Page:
Pavin Chachavalpongpun has reported a physical attack against him, confirming growing public concern at his disappearance from Facebook.
Pavin Chachavalpongpun at FCCT in Bangkok, 30 September 2013 (Source: File)
"I was attacked with a chemical spray at the early hour of 8 July at my apartment in Kyoto," said the Thai professor in exile on Facebook on Saturday (3 August).
The Facebook post confirmed the growing concern that he had been attacked after he had disappeared from Facebook for many weeks. The public found this unusual, as his page, with 178,831 followers, has regular polemic posts.
Andrew MacGregor Marshall released a video clip of Pavin talking about the attack during a public seminar at the East-West Center in Washington DC on 23 July, establishing the claim he was attacked.
According to the video clip, Pavin said the attack began before 5 am when a masked man intruded into his room where he was asleep with his partner. The man pulled off their blanket and sprayed them. The man ran away even though they tried to follow.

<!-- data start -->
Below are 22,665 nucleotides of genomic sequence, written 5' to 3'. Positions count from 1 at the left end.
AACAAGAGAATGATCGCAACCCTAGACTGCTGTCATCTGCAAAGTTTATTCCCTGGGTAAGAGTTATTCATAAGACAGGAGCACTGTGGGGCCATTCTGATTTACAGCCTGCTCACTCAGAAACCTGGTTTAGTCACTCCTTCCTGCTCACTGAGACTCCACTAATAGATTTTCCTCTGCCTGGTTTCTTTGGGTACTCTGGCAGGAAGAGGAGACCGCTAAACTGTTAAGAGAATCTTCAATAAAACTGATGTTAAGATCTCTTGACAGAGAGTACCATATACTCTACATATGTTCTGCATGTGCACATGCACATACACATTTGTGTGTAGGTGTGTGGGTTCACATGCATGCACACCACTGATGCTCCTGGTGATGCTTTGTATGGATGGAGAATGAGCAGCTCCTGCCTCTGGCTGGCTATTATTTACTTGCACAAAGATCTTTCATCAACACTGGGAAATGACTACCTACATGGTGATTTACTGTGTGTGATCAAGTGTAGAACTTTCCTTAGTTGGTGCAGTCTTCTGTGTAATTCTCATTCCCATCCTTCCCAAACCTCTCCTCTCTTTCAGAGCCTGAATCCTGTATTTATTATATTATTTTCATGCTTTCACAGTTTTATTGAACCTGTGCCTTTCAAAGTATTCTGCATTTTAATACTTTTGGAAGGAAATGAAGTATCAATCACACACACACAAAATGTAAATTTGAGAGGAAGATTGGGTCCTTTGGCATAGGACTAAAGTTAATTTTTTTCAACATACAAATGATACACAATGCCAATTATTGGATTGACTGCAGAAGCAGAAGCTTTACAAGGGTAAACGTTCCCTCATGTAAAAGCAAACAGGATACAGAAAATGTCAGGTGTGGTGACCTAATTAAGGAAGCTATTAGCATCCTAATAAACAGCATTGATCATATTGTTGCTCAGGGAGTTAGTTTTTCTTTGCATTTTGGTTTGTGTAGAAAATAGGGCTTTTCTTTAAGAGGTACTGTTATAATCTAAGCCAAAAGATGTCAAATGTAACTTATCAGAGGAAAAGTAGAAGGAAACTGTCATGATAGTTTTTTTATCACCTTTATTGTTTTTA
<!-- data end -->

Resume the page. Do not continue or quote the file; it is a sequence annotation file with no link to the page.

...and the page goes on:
A Japanese forensic unit later arrived at the scene to investigate. Pavin said the Japanese authorities knew his background as a political exile and took him to stay in a safehouse to ensure his safety.
Before the confirmation of the attack, Jom Petchpradab, a journalist in exile, criticized Pavin for disappearing without notification as 8 political exiles have been killed in the last 3 years after being charged with violating Article 112.
Andrew McGregor Marshall also criticized Pavin, who stopped talking to him in 2017 because of a quarrel, for the lack of communication. "We all have a duty to keep each other informed about heightened risks."
"If Pavin was attacked in Japan, I was not informed about it, and this puts me and my family at greater risk too, " said Andrew MacGregor Marshall.
This is reportedly the second case this year where political exiles have been attacked. After the military coup in 2014 which installed Prayut Chan-o-cha in power, many activists and intellectuals fled Thailand to evade prosecution, attitude adjustment, and physical attacks.
Despite fleeing the country, the corpse of 2 exile associates of Surachai Saedan were found earlier this year in Mekong River between Lao and Thailand and Surachai himself is missing. That investigation still has gone nowhere for months. Meanwhile, many political exiles remain in a neighbouring country, unable to leave for a third country, despite requests with the UNHCR.